“In each milestone of this case — today’s announcement, the trial and every other significant step in the justice process — the people hurt by the Marathon bombings and the rest of us so shocked by it will relive that tragedy. The best we can do is remind each other that we are a stronger Commonwealth than ever, and that nothing can break that spirit,’’ Patrick said in a statement.
Carol Rose, executive director of the American Civil Liberties Union of Massachusetts, said in a statement that her organization was disappointed in Holder’s decision and that it opposes the death penalty “because it is discriminatory and arbitrary, and inherently violates the Constitutional ban against cruel and unusual punishment.’’
Rose noted that Massachusetts does not have a death penalty under state law. She pointed out how the community rallied around the slogan, “Boston Strong,’’ and said “that means not letting terrorists or anyone else shake us from staying true to our values.’’
Prosecutors have said that Tsarnaev downloaded extremist Islamic propaganda from the Internet and, in a confession written on the inside of a boat where he hid before he was captured, was critical of the US government “killing our innocent civilians.’’
Holder’s decision means the federal court system in Massachusetts will have two pending death penalty cases. The United States is also seeking the death penalty for Gary Lee Sampson, who carjacked and killed three people in the same week in July 2001. A federal jury agreed to issue the death sentence for Sampson in 2003, but a federal judge vacated that decision in 2011, after finding that one of the jurors withheld information about herself during a screening process. An appeals court upheld the decision, and prosecutors are seeking the death penalty again.
Federal prosecutors have sought the death penalty two other times in Massachusetts. In the case of Darryl Green and Branden Morris, two Dorchester gang members, federal prosecutors ultimately dropped the charges and the men were tried in state court. In the case of Kirsten Gilbert, the former nurse who was convicted in 2001 of administering lethal injections to patients, a jury chose a life sentence rather than the death penalty.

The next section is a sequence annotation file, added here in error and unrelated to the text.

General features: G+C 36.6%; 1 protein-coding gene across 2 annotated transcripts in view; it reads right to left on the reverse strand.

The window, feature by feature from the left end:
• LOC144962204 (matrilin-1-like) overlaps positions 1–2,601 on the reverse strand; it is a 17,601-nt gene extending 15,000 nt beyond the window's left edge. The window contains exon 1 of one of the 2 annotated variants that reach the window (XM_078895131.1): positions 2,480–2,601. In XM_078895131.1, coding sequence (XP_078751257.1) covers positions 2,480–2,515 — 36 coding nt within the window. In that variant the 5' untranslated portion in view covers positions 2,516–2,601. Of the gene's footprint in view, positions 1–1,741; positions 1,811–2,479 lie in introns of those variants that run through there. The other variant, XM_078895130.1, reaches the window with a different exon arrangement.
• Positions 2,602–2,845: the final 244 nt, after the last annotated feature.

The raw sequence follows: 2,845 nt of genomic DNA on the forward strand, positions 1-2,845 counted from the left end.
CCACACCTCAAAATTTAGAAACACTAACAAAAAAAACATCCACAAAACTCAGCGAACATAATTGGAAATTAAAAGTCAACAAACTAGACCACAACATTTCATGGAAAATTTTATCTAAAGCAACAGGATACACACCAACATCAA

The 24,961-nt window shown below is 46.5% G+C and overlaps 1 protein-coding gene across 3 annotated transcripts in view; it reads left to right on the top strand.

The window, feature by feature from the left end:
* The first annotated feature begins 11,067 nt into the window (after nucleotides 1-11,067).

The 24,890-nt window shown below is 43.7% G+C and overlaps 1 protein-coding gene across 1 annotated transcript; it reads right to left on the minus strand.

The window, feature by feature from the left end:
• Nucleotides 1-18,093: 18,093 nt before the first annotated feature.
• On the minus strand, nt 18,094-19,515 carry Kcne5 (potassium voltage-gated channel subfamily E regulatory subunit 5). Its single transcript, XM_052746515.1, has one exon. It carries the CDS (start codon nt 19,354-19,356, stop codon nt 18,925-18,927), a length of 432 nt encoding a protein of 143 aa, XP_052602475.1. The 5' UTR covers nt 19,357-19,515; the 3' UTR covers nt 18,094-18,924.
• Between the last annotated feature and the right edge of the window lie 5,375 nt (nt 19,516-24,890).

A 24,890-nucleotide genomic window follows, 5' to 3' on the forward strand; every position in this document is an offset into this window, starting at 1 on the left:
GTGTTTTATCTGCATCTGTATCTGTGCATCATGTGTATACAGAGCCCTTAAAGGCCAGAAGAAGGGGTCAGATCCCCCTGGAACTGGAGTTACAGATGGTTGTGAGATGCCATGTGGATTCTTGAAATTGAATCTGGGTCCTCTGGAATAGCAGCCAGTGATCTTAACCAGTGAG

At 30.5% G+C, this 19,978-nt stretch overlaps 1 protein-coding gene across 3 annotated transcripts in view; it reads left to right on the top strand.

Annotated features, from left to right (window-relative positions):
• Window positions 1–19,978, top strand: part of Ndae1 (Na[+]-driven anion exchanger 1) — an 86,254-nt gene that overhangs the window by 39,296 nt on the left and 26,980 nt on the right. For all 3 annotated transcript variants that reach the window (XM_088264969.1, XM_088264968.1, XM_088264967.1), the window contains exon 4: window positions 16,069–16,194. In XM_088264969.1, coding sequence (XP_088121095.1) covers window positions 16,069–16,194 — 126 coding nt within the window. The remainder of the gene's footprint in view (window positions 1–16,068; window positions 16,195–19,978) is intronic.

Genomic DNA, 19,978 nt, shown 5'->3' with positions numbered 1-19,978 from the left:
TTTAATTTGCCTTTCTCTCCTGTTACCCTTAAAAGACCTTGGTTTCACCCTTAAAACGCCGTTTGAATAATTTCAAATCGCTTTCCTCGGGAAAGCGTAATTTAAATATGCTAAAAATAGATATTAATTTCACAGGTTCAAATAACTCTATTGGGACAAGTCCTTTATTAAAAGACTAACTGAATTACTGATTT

Since 1988, when federal death penalty laws were first passed, juries nationwide have had to choose a punishment for 282 defendants. They’ve chosen death in 73 instances, or 34 percent of the time, according to Federal Death Penalty Resource Counsel, which tracked the figures through October.
A Globe poll in September showed that 57 percent of Massachusetts respondents supported a life sentence for Tsarnaev, compared with 33 percent who favored the death penalty. The Boston Bar Association made a public declaration earlier this month in opposition of the death penalty, saying it only offered the “illusion of ultimate punishment.’’ The group noted that death penalties, even when granted, are rarely carried out.
Since the federal laws were enacted in 1988, only three people have been executed, according to Federal Death Penalty Resource Counsel.
David P. Hoose, a Northampton-based lawyer who handles death penalty cases, said that while the federal government has authorized fewer capital cases in recent years, he expected it would seek the death penalty in this case, noting the extent of the bombings, the number of injuries and deaths, and overall nature of the terrorist attack.
“If they ever want to maintain any credibility that there is a federal death penalty and they’re going to use it, of course, they’re going to authorize it in this case,’’ he said. “They’re not ready to declare a de facto moratorium on the death penalty. If they didn’t approve this one, that’s what they’d be doing.’’
Before Holder’s decision was announced, Liz Norden of Stoneham, whose two sons each lost a leg in the Marathon blasts, said she wanted prosecutors to seek the death penalty. She said all of the victims were given an opportunity last year to give their input on whether prosecutors should seek the penalty.
“My life – my kids’ lives – have been changed forever,’’ said Norden, who was speaking for herself and not her sons, J.P. and Paul. She said she has always been a supporter of the death penalty for particularly heinous crimes, and she will be disappointed if the government ultimately allows a plea bargain enabling Tsarnaev to get life without parole. She sees no reason the government should waste money keeping him alive in prison for decades before he dies.
Norden added, though, that neither of her sons wanted to take part in the discussion, and have consistently chosen to be silent on the subject.
“They don’t have time, they don’t even think about it,’’ the mother said. “They’re focused on their recovery.’’